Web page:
In the Spirit of Giving

For many non-profit organizations, the weeks leading up to the holidays of Hanukkah, Christmas and Kwanzaa – the season of giving – provide the opportunity to raise much-needed funds for our program work and general operations. After the long, dry summer months, the fall fundraising push reaches its zenith for many nonprofits around year’s end.

For many non-profit organizations, the weeks leading up to the holidays of Hanukkah, Christmas and Kwanzaa – the season of giving – provide the opportunity to raise much-needed funds for our program work and general operations. After the long, dry summer months, the fall fundraising push reaches its zenith for many nonprofits around year’s end.

Non-profit organizations around New England and the country raise this money to redouble our efforts to service our constituents and realize our mission. The donors who provide the funding expect no less.

Funds in Limbo…

However, a group of U.S. nonprofits have been prohibited from providing the services for which the charitable donor funds they received were intended. The funds were seized by the Office of Foreign Assets Control, according to Treasury Secretary Henry Paulson, because the groups are allegedly associated with terrorism. The humanitarian groups which received the donations argue that the funds were earmarked to assist areas of the world affected by natural disasters, hunger and extreme poverty. 

Last month a group of non-profit organizations from across the United States called on Treasury Secretary Henry Paulson to meet to discuss a proposal to release the frozen funds. TSNE signed on to the November 6, 2006, letter to Secretary Paulson, saying that the organizations signing the letter took “no position on whether these designations were appropriate.” As stated in the letter, “Instead, our concern is with ensuring that charitable funds are put to good use.”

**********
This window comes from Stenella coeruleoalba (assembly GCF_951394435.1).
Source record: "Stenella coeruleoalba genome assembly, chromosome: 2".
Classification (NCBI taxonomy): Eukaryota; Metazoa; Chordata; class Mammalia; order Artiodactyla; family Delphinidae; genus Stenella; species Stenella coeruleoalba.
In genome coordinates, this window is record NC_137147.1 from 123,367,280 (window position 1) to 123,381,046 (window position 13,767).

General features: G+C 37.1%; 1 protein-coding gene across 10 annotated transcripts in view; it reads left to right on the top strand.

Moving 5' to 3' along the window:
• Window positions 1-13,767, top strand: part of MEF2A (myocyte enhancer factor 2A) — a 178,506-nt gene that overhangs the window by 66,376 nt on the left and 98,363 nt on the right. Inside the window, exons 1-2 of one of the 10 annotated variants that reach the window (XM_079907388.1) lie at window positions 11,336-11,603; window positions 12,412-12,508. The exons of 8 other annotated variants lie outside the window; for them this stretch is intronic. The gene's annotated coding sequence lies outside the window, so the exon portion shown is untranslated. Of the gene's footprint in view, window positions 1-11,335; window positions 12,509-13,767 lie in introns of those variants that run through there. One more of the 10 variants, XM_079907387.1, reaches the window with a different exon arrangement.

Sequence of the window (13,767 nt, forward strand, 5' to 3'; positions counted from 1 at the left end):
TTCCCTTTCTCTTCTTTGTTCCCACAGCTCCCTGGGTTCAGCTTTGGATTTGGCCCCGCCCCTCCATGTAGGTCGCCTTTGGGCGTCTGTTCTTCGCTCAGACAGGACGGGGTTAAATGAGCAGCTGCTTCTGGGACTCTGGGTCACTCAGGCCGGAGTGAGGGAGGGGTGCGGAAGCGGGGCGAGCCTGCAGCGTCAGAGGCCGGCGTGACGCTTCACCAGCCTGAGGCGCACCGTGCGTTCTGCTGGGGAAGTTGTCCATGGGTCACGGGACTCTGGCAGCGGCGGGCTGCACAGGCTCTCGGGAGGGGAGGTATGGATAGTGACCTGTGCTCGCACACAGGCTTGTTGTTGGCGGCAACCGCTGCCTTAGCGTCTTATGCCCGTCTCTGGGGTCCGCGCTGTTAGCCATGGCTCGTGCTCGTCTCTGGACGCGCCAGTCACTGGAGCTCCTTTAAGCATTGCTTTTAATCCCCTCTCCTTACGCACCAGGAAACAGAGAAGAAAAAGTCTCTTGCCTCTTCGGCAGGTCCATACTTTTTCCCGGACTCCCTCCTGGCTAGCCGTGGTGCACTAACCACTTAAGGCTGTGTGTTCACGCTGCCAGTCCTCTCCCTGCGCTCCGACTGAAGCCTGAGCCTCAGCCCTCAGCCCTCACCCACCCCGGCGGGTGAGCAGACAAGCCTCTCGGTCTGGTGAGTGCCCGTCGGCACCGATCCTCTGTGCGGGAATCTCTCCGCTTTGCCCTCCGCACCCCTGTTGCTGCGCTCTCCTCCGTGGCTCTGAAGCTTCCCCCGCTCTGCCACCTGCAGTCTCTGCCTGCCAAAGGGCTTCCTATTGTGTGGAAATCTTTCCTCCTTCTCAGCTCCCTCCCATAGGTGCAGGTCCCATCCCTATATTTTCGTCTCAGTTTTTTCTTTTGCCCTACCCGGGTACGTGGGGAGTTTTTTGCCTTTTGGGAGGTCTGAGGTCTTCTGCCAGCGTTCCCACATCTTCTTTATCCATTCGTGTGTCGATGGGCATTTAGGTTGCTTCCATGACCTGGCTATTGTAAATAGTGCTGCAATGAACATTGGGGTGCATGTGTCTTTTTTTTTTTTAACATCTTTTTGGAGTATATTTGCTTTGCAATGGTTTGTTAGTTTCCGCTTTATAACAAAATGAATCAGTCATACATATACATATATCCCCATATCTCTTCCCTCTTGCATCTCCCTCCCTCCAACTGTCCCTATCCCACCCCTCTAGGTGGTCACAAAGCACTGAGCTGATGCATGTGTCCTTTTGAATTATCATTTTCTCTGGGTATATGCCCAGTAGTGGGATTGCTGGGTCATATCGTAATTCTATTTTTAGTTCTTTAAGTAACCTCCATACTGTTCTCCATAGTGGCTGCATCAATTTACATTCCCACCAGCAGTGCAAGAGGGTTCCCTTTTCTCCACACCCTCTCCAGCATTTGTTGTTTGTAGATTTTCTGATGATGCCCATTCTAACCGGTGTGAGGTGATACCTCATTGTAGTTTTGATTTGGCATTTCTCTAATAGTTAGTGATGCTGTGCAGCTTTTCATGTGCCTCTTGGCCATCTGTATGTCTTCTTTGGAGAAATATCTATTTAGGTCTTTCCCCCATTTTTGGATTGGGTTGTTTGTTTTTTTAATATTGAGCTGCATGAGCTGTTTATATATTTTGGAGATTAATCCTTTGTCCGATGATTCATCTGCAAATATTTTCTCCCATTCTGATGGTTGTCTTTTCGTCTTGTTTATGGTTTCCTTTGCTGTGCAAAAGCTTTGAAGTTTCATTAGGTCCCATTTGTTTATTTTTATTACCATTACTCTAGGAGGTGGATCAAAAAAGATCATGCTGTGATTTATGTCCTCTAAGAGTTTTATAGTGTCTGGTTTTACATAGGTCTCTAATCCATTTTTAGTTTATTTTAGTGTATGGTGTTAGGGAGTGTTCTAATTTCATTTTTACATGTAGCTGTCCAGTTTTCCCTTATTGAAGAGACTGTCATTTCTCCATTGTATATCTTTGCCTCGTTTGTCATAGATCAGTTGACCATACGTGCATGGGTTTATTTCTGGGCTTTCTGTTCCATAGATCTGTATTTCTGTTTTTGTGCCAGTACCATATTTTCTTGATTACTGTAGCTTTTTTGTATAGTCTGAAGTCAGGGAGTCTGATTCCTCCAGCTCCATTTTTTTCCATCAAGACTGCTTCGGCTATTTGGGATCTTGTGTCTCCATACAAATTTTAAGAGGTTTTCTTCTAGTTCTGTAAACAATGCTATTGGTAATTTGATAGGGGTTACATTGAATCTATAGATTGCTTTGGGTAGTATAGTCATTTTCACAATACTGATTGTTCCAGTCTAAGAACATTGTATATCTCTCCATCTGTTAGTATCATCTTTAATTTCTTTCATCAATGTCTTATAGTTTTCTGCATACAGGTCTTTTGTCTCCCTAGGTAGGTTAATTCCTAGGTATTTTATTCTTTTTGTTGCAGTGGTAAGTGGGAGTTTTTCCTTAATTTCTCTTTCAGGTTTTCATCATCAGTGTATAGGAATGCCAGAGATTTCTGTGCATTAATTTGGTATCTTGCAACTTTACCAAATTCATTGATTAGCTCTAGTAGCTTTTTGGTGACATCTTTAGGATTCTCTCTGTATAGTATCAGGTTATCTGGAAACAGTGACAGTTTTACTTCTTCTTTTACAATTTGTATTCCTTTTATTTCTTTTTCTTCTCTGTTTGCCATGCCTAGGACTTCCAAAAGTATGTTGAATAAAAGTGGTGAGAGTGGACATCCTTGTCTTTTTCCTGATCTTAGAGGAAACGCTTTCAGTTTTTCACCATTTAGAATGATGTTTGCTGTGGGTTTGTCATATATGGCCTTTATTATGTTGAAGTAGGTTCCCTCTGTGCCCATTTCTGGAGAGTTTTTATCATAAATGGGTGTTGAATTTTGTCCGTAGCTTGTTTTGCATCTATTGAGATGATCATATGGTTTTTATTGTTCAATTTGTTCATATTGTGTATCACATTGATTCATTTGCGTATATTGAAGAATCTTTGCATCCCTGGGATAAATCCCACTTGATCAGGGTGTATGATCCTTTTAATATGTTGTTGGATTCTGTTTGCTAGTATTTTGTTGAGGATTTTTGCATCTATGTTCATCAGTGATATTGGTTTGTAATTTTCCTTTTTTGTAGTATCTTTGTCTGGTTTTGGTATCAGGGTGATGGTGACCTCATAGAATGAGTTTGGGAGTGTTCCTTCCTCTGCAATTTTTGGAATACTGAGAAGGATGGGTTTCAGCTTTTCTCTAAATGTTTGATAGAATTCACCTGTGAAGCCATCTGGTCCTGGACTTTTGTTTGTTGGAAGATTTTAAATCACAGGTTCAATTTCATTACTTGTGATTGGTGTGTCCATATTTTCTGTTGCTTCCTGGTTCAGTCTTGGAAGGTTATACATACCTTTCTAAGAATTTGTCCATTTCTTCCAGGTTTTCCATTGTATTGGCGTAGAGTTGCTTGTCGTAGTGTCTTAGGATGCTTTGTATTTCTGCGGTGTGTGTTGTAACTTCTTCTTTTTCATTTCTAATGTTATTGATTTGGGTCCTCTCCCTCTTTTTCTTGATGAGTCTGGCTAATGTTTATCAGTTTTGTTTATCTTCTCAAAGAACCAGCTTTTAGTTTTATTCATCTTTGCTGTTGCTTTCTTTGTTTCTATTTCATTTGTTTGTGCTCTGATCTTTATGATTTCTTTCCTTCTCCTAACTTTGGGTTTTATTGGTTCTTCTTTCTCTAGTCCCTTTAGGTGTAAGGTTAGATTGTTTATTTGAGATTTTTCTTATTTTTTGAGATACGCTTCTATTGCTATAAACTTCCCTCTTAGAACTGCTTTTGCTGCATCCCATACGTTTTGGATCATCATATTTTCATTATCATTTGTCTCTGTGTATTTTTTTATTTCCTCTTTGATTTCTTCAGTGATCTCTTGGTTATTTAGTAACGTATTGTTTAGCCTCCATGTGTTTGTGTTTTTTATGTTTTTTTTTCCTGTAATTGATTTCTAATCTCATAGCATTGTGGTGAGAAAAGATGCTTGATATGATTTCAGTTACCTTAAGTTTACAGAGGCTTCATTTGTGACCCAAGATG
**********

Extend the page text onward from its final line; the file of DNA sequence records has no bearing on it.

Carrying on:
… While Humanitarian Needs Grow

In the letter, the nonprofits also said that “most of these funds come from relatively small donors who intended to provide food, medical care, shelter, education and other basic needs to refugees, people displaced by war or famine, and others in need. Many of these donors are Muslims whose giving fulfills a religious obligation.”

OMB Watch, a national Washington, D.C.-based nonprofit and the lead organizer for the advocacy with Secretary Paulson, estimates that more than $13.7 million is being held in frozen accounts. Our joint letter to the Secretary noted that while the Office of Foreign Assets Control continues to freeze the accounts, “the need for humanitarian assistance is not frozen and has continued to grow.”

OMB Watch has posted a legal memorandum outlining Treasury’s power to arrange the release of these funds.

Need for New Policies

Some of the affected funds have been held for over four years. TSNE and other nonprofits that signed onto the letter to Secretary Paulson are calling on Treasury to update its policies to keep pace with the current realities of the post-September 11 world. A number of our colleagues have volunteered to meet with the Secretary to discuss the need for procedures to ensure charitable dollars are spent for charitable purposes.

What Your Nonprofit Can Do

Like the other Paulson letter signatories, TSNE believes that our nonprofits must do adequate due diligence to see that our all assets are used for charitable purposes and diverted for other purposes. Nonetheless, the government needs to allow charitable funds to be used for the designated purposes.

Let Secretary Paulson know that you want Treasury to release the donations seized and update its policies to work with nonprofits, not erect bariers between donors and nonprofits.


In the ED Forum, TSNE’s Executive Director Jonathan Spack reflects on issues facing non-profit organizations in and around the Boston area and across the nation. Follow Jonathan on Twitter @JonathanSpack.


 

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